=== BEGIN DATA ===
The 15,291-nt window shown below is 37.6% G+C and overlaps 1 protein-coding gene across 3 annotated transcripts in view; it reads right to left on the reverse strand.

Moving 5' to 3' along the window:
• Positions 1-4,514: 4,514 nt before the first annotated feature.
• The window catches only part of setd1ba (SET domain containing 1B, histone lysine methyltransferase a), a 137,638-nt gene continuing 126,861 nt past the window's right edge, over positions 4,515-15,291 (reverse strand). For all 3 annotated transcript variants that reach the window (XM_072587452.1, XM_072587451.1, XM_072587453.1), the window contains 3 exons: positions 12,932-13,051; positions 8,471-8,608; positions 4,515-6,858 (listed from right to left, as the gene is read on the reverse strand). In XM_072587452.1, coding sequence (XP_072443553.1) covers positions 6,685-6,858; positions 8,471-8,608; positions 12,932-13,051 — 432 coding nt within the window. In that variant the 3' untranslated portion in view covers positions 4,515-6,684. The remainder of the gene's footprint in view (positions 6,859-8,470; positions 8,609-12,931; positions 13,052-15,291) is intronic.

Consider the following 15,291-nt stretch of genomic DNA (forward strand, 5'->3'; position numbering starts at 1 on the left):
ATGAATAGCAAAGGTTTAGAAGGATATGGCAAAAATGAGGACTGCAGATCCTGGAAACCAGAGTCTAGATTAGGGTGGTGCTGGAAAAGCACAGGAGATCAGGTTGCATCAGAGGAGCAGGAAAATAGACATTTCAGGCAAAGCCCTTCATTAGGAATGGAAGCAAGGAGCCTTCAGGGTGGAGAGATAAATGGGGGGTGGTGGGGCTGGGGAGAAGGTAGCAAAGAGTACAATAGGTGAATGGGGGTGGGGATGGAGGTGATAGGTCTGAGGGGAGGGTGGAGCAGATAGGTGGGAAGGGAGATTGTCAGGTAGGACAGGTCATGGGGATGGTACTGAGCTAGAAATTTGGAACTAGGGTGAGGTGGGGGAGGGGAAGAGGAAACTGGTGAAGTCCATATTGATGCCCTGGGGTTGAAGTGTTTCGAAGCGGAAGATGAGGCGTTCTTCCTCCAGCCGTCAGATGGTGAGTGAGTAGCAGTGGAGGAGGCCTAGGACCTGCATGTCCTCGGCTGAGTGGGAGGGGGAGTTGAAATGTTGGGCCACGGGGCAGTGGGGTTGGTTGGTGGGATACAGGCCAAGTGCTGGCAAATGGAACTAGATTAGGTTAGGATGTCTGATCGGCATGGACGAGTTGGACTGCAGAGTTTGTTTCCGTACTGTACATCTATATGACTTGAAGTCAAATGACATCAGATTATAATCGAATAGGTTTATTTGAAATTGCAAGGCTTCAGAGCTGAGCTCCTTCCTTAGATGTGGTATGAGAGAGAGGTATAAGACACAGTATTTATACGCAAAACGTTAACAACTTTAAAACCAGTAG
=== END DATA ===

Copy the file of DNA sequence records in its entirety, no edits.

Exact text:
The 15,291-nt window shown below is 37.6% G+C and overlaps 1 protein-coding gene across 3 annotated transcripts in view; it reads right to left on the reverse strand.

Moving 5' to 3' along the window:
• Positions 1-4,514: 4,514 nt before the first annotated feature.
• The window catches only part of setd1ba (SET domain containing 1B, histone lysine methyltransferase a), a 137,638-nt gene continuing 126,861 nt past the window's right edge, over positions 4,515-15,291 (reverse strand). For all 3 annotated transcript variants that reach the window (XM_072587452.1, XM_072587451.1, XM_072587453.1), the window contains 3 exons: positions 12,932-13,051; positions 8,471-8,608; positions 4,515-6,858 (listed from right to left, as the gene is read on the reverse strand). In XM_072587452.1, coding sequence (XP_072443553.1) covers positions 6,685-6,858; positions 8,471-8,608; positions 12,932-13,051 — 432 coding nt within the window. In that variant the 3' untranslated portion in view covers positions 4,515-6,684. The remainder of the gene's footprint in view (positions 6,859-8,470; positions 8,609-12,931; positions 13,052-15,291) is intronic.

Consider the following 15,291-nt stretch of genomic DNA (forward strand, 5'->3'; position numbering starts at 1 on the left):
ATGAATAGCAAAGGTTTAGAAGGATATGGCAAAAATGAGGACTGCAGATCCTGGAAACCAGAGTCTAGATTAGGGTGGTGCTGGAAAAGCACAGGAGATCAGGTTGCATCAGAGGAGCAGGAAAATAGACATTTCAGGCAAAGCCCTTCATTAGGAATGGAAGCAAGGAGCCTTCAGGGTGGAGAGATAAATGGGGGGTGGTGGGGCTGGGGAGAAGGTAGCAAAGAGTACAATAGGTGAATGGGGGTGGGGATGGAGGTGATAGGTCTGAGGGGAGGGTGGAGCAGATAGGTGGGAAGGGAGATTGTCAGGTAGGACAGGTCATGGGGATGGTACTGAGCTAGAAATTTGGAACTAGGGTGAGGTGGGGGAGGGGAAGAGGAAACTGGTGAAGTCCATATTGATGCCCTGGGGTTGAAGTGTTTCGAAGCGGAAGATGAGGCGTTCTTCCTCCAGCCGTCAGATGGTGAGTGAGTAGCAGTGGAGGAGGCCTAGGACCTGCATGTCCTCGGCTGAGTGGGAGGGGGAGTTGAAATGTTGGGCCACGGGGCAGTGGGGTTGGTTGGTGGGATACAGGCCAAGTGCTGGCAAATGGAACTAGATTAGGTTAGGATGTCTGATCGGCATGGACGAGTTGGACTGCAGAGTTTGTTTCCGTACTGTACATCTATATGACTTGAAGTCAAATGACATCAGATTATAATCGAATAGGTTTATTTGAAATTGCAAGGCTTCAGAGCTGAGCTCCTTCCTTAGATGTGGTATGAGAGAGAGGTATAAGACACAGTATTTATACGCAAAACGTTAACAACTTTAAAACCAGTAG